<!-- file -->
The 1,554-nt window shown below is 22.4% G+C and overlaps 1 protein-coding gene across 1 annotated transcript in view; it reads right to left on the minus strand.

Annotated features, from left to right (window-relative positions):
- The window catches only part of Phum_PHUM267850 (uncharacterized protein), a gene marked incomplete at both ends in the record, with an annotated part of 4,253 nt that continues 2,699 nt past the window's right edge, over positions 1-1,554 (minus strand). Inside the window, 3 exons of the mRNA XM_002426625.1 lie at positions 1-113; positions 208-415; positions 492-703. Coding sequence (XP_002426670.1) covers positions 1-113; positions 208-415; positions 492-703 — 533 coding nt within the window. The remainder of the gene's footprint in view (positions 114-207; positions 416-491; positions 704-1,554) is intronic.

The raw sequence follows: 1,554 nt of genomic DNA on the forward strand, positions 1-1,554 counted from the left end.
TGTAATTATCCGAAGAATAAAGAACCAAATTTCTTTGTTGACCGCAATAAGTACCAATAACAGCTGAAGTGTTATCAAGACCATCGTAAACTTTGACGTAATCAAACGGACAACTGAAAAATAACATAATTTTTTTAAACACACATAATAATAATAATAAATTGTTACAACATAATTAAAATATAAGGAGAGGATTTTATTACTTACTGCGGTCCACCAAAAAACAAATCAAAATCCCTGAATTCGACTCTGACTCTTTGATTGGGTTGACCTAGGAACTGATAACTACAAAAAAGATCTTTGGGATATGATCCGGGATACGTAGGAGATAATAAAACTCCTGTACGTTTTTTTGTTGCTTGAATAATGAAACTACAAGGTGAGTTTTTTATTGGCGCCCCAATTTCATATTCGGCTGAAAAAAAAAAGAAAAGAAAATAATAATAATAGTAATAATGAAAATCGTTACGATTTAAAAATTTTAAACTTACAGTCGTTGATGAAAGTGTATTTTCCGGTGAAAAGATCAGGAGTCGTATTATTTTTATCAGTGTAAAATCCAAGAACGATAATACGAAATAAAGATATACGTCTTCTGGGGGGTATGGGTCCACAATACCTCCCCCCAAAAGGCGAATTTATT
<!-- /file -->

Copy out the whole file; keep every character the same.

The 1,554-nt window shown below is 22.4% G+C and overlaps 1 protein-coding gene across 1 annotated transcript in view; it reads right to left on the minus strand.

Annotated features, from left to right (window-relative positions):
- The window catches only part of Phum_PHUM267850 (uncharacterized protein), a gene marked incomplete at both ends in the record, with an annotated part of 4,253 nt that continues 2,699 nt past the window's right edge, over positions 1-1,554 (minus strand). Inside the window, 3 exons of the mRNA XM_002426625.1 lie at positions 1-113; positions 208-415; positions 492-703. Coding sequence (XP_002426670.1) covers positions 1-113; positions 208-415; positions 492-703 — 533 coding nt within the window. The remainder of the gene's footprint in view (positions 114-207; positions 416-491; positions 704-1,554) is intronic.

The raw sequence follows: 1,554 nt of genomic DNA on the forward strand, positions 1-1,554 counted from the left end.
TGTAATTATCCGAAGAATAAAGAACCAAATTTCTTTGTTGACCGCAATAAGTACCAATAACAGCTGAAGTGTTATCAAGACCATCGTAAACTTTGACGTAATCAAACGGACAACTGAAAAATAACATAATTTTTTTAAACACACATAATAATAATAATAAATTGTTACAACATAATTAAAATATAAGGAGAGGATTTTATTACTTACTGCGGTCCACCAAAAAACAAATCAAAATCCCTGAATTCGACTCTGACTCTTTGATTGGGTTGACCTAGGAACTGATAACTACAAAAAAGATCTTTGGGATATGATCCGGGATACGTAGGAGATAATAAAACTCCTGTACGTTTTTTTGTTGCTTGAATAATGAAACTACAAGGTGAGTTTTTTATTGGCGCCCCAATTTCATATTCGGCTGAAAAAAAAAAGAAAAGAAAATAATAATAATAGTAATAATGAAAATCGTTACGATTTAAAAATTTTAAACTTACAGTCGTTGATGAAAGTGTATTTTCCGGTGAAAAGATCAGGAGTCGTATTATTTTTATCAGTGTAAAATCCAAGAACGATAATACGAAATAAAGATATACGTCTTCTGGGGGGTATGGGTCCACAATACCTCCCCCCAAAAGGCGAATTTATT